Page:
Europe itself is really famous for its Christmas market – and at this time of the year, as we all gather to share moments with family members and friends, too – most of us will, of course, eat, drink, and consume lots of Christmas sweets.
When thinking about this special holiday, I always smell orange, apple, cloves and cinnamon in my nose.
But what are the most famous Xmas flavors in Hungary?
The most common dessert during this period is the so-called bejgli. It is a pastry roll, mainly filled with walnuts (this is against the hex), or poppy-seed (this brings wealth), but as a new trend, it can also come with chestnut, cherries, dried plum, or even a mixture of these. The savoury flavor of choice is cabbage. There is no Christmas meal without the home-made bejgli on grandma’s table. According to history, this tradition was acquired from the Austrians, who themselves got it from the Germans in the 19th century.
If you have been cruising around Andrássy Boulevard, or you’ve taken the metro from Deák Square, you have already seen and smelt the world-famous chimney cake (kürtőskalács) – my real favorite. It’s a hot pastry, roasted on a wooden stick. It can be rolled in walnut, coconut, cinnamon, cocoa, and – according to the new trend – in raspberry crumbs. It costs the equivalent of 1 to 3 Euros. It’s quite a cheap treat to kids and adults at the same time.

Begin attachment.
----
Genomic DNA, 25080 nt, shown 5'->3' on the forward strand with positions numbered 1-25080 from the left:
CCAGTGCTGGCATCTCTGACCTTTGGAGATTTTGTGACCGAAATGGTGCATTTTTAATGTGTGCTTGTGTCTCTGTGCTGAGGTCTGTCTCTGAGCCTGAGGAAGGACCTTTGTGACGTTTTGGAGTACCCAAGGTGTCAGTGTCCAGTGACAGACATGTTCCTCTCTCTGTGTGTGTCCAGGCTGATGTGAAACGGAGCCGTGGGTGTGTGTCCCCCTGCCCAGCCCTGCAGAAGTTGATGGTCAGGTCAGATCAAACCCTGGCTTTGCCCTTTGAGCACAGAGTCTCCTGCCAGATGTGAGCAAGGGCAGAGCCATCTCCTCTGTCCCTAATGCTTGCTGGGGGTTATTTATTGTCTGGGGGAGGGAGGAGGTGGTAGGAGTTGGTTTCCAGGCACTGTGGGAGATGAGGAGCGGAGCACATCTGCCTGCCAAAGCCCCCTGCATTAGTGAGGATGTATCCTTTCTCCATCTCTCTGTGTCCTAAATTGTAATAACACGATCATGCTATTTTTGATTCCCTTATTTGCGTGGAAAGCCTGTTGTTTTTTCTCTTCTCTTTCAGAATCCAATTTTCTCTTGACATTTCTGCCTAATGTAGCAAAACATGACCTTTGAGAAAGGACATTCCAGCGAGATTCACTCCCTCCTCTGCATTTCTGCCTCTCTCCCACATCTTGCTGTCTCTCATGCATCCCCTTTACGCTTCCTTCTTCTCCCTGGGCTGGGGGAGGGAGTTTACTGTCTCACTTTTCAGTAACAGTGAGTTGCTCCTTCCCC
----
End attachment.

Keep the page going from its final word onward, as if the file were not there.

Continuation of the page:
Gingerbread is essential at Christmas time and super easy to prepare. It’s ingredients are flour, sugar, baking soda, cinnamon, margarine, eggs, honey, milk and orange peel. These need to be mixed then the mixture chilled. After that, roll the dough and use different figures to cut pieces out. After this, bake for 1 hour at 160 celsius. They keep good for a long time!
When mentioning Xmas flavors, we should not forget about beverages. It’s always great to have a plum flavor tea with all these treats, but if you don’t mind alcohol, then it is a great idea to make or buy some mulled wine/hot wine/glühwine. This is basically wine (can be white, red or even rosé) with added sugar, cinnamon, orange, and some cove). It really goes well with all the formerly mentioned desserts.
All of these you can actually taste at the Xmas markets of the city. You can find them set up always at the Vörösmarty, near the St. Stephen’s Basilica and at the Deák square from early December.